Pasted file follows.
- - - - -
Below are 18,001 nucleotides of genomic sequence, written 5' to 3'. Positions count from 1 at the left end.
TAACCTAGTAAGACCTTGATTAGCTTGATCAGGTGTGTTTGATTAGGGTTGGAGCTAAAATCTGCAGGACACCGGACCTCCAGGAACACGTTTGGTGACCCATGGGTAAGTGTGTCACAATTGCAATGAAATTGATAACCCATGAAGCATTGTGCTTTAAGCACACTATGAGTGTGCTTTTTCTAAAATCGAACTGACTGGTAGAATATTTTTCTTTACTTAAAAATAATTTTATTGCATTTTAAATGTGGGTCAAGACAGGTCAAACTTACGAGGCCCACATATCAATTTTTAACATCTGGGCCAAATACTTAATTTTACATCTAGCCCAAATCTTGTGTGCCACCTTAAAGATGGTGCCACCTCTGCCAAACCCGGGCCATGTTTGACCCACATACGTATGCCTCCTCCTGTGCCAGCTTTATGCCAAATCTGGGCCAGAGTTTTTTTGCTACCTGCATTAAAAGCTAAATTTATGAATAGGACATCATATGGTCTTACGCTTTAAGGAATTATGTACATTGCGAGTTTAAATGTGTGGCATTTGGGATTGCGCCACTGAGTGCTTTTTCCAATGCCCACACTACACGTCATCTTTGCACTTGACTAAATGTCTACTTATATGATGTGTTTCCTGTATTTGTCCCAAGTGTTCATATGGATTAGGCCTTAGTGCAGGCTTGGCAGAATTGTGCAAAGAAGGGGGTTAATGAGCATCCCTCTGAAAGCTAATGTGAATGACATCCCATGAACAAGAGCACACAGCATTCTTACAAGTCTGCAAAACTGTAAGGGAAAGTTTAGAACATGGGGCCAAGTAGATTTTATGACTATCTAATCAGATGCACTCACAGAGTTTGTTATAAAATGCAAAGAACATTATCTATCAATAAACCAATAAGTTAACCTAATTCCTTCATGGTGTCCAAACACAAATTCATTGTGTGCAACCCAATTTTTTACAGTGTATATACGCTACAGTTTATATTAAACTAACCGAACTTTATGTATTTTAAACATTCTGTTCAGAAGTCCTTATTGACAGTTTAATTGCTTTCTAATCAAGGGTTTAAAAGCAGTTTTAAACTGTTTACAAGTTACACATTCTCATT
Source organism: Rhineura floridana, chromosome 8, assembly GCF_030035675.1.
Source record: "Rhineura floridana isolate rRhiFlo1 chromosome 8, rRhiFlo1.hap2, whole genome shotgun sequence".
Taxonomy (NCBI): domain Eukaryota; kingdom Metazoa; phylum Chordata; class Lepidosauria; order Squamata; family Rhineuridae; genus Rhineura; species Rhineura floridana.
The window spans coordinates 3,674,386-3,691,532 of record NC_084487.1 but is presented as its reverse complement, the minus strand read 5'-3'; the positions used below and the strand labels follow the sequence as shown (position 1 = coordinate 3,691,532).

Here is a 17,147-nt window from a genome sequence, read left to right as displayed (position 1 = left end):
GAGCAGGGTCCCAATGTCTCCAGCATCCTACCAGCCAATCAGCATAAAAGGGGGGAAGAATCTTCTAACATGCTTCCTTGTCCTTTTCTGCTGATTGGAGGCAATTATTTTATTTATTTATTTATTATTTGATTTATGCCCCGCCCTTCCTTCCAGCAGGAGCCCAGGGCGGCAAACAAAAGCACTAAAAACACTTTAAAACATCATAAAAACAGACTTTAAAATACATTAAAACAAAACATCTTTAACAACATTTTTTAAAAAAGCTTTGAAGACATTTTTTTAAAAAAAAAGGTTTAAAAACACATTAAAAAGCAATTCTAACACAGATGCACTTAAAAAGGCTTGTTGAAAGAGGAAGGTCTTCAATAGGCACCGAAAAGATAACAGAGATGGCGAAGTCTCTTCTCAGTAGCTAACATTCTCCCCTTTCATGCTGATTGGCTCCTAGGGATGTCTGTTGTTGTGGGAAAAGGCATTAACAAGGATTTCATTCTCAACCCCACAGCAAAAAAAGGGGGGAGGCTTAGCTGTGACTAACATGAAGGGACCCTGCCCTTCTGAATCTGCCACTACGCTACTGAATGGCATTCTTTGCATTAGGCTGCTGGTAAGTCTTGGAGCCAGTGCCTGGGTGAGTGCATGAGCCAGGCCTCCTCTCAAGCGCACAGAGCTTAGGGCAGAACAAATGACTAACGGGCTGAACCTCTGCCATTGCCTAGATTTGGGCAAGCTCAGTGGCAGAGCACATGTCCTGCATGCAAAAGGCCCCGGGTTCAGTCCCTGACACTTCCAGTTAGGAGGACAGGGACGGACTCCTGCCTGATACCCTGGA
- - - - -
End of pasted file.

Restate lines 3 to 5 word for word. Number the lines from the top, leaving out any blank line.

Source organism: Rhineura floridana, chromosome 8, assembly GCF_030035675.1.
Source record: "Rhineura floridana isolate rRhiFlo1 chromosome 8, rRhiFlo1.hap2, whole genome shotgun sequence".
Taxonomy (NCBI): domain Eukaryota; kingdom Metazoa; phylum Chordata; class Lepidosauria; order Squamata; family Rhineuridae; genus Rhineura; species Rhineura floridana.